Oh dear, I didn't give enough information. I agree with you about the wager; I don't know anything about Pascal.  I was asked about Pascal's Wager and I sent this from another source. I gave the source from which I copied the information.

Didn't mean to lead you to think I had sunk back into that sink hole of religion.  

I didn't think you did, Joan ... but Pascal's Wager is a sore subject with me ... as is religion in general.

Loren and Gregg, I forgot that everyone reads or can read a post and I should have addressed my Pascal's Wager information.
I am glad you both know me well enough to know I am not trying to scare people into believing. I had done all my criticizing of it in the earlier comment on another link, as it turned out.

I've met some of these people who admit that atheists may be right but keep on believing ´just in case´. I despise them.

Chris, it is hard to understand blind faith. Some of the things I miss about being part of a religious community are the music, art, pot-luck suppers, summer camp for families.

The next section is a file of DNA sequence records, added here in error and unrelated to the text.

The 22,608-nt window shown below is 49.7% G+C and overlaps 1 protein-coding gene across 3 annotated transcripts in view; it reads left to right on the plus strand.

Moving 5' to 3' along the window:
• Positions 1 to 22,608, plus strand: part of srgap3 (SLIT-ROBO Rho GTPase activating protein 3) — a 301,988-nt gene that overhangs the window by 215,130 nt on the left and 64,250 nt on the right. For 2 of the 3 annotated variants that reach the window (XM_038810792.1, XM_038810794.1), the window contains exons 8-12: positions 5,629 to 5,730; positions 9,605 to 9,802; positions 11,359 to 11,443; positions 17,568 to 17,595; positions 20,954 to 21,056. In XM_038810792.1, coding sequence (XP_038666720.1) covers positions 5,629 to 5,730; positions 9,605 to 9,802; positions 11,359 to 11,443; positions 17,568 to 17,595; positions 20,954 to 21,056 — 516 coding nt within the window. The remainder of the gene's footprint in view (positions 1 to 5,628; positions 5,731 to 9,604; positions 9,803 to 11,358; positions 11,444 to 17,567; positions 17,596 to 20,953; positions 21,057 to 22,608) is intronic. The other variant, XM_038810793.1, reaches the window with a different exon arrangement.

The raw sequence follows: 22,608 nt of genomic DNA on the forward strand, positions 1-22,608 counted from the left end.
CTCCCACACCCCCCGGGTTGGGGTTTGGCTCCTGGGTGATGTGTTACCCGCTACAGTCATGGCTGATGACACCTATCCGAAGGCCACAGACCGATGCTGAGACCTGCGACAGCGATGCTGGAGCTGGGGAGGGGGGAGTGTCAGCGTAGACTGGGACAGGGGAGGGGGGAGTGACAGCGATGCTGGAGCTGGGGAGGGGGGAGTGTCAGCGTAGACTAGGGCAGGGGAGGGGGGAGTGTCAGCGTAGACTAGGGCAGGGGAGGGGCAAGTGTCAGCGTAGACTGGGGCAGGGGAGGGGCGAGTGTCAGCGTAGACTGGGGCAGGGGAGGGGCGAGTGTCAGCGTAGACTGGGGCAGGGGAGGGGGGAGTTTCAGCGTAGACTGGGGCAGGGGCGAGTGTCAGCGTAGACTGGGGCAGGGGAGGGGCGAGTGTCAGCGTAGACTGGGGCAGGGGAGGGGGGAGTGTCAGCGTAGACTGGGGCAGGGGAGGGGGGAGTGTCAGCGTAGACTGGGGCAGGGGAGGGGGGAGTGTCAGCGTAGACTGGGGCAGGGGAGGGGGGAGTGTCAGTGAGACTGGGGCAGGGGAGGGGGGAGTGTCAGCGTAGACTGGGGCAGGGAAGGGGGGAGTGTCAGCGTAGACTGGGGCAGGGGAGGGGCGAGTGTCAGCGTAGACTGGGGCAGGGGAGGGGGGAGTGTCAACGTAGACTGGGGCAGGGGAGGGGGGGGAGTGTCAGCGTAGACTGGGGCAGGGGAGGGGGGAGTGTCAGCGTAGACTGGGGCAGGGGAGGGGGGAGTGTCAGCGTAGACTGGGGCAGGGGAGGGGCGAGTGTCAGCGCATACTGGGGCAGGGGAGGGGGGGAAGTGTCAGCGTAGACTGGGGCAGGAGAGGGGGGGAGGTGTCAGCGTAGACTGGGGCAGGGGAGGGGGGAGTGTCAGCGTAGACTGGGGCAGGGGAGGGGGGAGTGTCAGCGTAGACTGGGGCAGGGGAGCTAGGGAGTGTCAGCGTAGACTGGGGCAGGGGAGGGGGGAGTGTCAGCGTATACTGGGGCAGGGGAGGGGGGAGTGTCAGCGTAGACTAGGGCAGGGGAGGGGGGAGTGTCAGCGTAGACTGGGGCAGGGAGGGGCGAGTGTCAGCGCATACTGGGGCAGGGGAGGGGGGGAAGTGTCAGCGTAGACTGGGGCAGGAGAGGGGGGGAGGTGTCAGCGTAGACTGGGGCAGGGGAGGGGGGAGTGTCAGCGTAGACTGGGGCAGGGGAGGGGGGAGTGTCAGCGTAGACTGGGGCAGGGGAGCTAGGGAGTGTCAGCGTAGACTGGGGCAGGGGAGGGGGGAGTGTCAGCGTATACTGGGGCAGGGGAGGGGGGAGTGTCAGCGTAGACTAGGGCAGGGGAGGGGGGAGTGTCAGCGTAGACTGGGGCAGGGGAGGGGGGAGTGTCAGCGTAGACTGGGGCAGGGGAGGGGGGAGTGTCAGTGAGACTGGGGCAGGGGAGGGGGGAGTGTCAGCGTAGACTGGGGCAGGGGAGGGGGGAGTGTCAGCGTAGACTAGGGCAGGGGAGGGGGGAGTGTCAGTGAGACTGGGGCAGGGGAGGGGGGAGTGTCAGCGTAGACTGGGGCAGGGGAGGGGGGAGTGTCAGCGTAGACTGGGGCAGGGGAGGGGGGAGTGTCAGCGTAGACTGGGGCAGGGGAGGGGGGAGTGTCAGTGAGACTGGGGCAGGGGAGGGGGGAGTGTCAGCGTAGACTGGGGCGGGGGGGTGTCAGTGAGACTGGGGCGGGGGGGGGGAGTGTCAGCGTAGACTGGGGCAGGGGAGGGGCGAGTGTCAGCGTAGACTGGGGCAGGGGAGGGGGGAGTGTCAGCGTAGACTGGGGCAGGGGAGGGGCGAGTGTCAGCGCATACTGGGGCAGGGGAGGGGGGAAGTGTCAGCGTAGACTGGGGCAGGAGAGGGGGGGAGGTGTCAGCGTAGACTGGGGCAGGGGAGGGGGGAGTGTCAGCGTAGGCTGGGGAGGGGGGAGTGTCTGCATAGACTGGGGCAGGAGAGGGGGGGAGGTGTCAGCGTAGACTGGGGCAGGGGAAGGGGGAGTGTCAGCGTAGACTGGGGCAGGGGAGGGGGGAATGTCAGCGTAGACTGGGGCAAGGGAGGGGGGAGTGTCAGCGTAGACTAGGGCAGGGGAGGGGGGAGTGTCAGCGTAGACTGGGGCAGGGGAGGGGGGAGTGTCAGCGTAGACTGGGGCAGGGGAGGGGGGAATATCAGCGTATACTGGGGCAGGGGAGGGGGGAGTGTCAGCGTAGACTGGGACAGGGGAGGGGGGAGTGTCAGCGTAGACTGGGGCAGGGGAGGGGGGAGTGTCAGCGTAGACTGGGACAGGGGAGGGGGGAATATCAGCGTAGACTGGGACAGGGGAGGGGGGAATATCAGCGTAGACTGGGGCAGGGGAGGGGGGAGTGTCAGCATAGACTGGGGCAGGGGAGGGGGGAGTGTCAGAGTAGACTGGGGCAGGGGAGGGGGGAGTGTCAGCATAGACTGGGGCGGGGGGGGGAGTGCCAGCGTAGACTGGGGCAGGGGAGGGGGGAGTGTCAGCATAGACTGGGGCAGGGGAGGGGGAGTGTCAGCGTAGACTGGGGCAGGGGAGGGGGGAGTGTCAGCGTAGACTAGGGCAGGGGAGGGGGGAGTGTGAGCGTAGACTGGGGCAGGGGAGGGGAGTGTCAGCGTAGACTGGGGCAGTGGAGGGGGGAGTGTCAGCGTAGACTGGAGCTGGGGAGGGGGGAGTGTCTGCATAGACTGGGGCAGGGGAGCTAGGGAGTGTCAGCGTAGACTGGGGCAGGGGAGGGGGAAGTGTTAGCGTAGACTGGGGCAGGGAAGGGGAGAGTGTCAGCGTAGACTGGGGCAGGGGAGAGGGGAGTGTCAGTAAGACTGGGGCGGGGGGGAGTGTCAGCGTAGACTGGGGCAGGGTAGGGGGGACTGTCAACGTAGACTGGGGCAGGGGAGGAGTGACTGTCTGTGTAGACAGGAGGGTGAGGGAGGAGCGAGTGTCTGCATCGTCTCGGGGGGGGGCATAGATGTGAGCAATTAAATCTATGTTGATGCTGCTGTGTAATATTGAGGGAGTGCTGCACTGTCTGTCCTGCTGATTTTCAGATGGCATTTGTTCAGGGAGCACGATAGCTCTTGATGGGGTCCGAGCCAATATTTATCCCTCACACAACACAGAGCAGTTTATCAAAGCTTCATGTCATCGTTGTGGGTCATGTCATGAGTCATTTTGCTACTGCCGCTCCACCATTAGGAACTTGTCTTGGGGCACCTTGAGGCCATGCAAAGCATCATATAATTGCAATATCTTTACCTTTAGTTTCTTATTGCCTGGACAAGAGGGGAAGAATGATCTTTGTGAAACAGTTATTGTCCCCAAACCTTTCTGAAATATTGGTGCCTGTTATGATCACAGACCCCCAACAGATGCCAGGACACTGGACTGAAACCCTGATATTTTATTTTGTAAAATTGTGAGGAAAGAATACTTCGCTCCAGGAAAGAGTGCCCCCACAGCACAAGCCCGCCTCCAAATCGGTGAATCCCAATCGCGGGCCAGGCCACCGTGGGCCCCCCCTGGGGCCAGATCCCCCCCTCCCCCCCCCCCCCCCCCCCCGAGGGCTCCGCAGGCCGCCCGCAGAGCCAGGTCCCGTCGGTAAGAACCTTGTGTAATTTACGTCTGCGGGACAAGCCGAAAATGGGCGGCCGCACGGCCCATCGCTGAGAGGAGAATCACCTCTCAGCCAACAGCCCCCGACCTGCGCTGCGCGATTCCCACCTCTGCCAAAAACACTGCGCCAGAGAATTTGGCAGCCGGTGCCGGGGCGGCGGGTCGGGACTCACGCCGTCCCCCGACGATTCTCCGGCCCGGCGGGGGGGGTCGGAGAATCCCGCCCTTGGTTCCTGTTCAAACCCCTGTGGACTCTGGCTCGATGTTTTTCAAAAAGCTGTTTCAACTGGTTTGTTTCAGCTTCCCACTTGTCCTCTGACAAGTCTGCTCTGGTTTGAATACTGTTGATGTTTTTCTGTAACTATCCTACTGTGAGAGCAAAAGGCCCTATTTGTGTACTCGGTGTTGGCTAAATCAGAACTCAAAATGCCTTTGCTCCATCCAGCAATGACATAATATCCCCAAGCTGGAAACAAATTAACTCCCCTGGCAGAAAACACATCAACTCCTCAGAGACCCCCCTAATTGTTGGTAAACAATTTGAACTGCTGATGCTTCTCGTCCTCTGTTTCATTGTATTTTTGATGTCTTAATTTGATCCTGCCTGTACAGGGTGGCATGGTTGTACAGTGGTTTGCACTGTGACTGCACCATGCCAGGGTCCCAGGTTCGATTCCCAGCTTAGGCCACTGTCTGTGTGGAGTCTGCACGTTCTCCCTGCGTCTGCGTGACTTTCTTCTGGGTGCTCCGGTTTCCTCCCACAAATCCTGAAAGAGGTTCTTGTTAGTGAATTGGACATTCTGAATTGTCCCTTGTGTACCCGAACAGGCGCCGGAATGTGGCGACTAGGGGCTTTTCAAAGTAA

Well, those things are doable; music that celebrates life makes me happier. Naturalistic art is one source of visual arts, and I am sure there are others that cause our spirits to rise and motivate us to be fully human. Developing close relationships with family and friends who do not bombard us with theology gets easier. Summer camp for me is not something I am interested in, but I do love a strong, powerful discussion with others about creating a healthier and happier life in community. Exploring locally for food sources takes me into new and interesting territory and people. Searching for energy sources other than fossil fuel often brings out interesting discoveries. Learning how to eat lower on the food chain invites one to experiment.
So, all-in-all, life is not only better, happier, more challenging and less stressful, it just plain feels good.
It is easy to state I am an atheist, I find no verifiable evidence of god or higher power, and I can stand with dignity and pride and self-awareness, even as I see and feel the pain of all that is wrong with religion.

Here's the real wager:  If I decide to try and fool God into thinking my belief is sincere, will I supplement that sentiment with such things as openly discriminating against homosexuals, kicking my gay child out into the streets, giving my hard earned and desparately needed savings to a televangeli$t, becoming a televangeli$t, indirectly encouraging the spread of AIDS and unwanted pregnancy by supporting my religion's position on contraception, giving charity towards an architectual addition to a church rather than the hungry homeless children in the church's neighborhood, contributing to the dumbing down of the next generation by supporting creationism in public school curriculum, etc.